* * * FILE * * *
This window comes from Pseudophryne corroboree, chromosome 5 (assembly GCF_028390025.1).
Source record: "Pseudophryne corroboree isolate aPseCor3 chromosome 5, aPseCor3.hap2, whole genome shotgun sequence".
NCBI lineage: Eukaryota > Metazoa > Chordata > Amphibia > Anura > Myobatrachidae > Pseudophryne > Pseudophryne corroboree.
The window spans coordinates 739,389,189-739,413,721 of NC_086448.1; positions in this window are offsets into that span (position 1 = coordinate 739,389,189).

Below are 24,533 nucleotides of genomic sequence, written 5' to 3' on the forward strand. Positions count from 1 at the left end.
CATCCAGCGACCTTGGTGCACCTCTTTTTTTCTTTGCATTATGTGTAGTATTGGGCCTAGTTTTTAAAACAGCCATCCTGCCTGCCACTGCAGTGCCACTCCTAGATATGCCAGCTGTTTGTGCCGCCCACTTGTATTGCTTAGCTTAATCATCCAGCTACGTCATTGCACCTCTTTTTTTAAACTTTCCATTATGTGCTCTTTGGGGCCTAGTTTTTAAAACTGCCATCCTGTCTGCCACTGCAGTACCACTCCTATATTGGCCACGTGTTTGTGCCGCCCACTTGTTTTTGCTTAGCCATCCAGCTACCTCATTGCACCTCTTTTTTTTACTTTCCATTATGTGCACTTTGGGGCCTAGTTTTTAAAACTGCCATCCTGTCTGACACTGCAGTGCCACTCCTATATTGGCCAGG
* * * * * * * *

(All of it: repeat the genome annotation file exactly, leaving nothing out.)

This window comes from Pseudophryne corroboree, chromosome 5 (assembly GCF_028390025.1).
Source record: "Pseudophryne corroboree isolate aPseCor3 chromosome 5, aPseCor3.hap2, whole genome shotgun sequence".
NCBI lineage: Eukaryota > Metazoa > Chordata > Amphibia > Anura > Myobatrachidae > Pseudophryne > Pseudophryne corroboree.
The window spans coordinates 739,389,189-739,413,721 of NC_086448.1; positions in this window are offsets into that span (position 1 = coordinate 739,389,189).

Below are 24,533 nucleotides of genomic sequence, written 5' to 3' on the forward strand. Positions count from 1 at the left end.
CATCCAGCGACCTTGGTGCACCTCTTTTTTTCTTTGCATTATGTGTAGTATTGGGCCTAGTTTTTAAAACAGCCATCCTGCCTGCCACTGCAGTGCCACTCCTAGATATGCCAGCTGTTTGTGCCGCCCACTTGTATTGCTTAGCTTAATCATCCAGCTACGTCATTGCACCTCTTTTTTTAAACTTTCCATTATGTGCTCTTTGGGGCCTAGTTTTTAAAACTGCCATCCTGTCTGCCACTGCAGTACCACTCCTATATTGGCCACGTGTTTGTGCCGCCCACTTGTTTTTGCTTAGCCATCCAGCTACCTCATTGCACCTCTTTTTTTTACTTTCCATTATGTGCACTTTGGGGCCTAGTTTTTAAAACTGCCATCCTGTCTGACACTGCAGTGCCACTCCTATATTGGCCAGG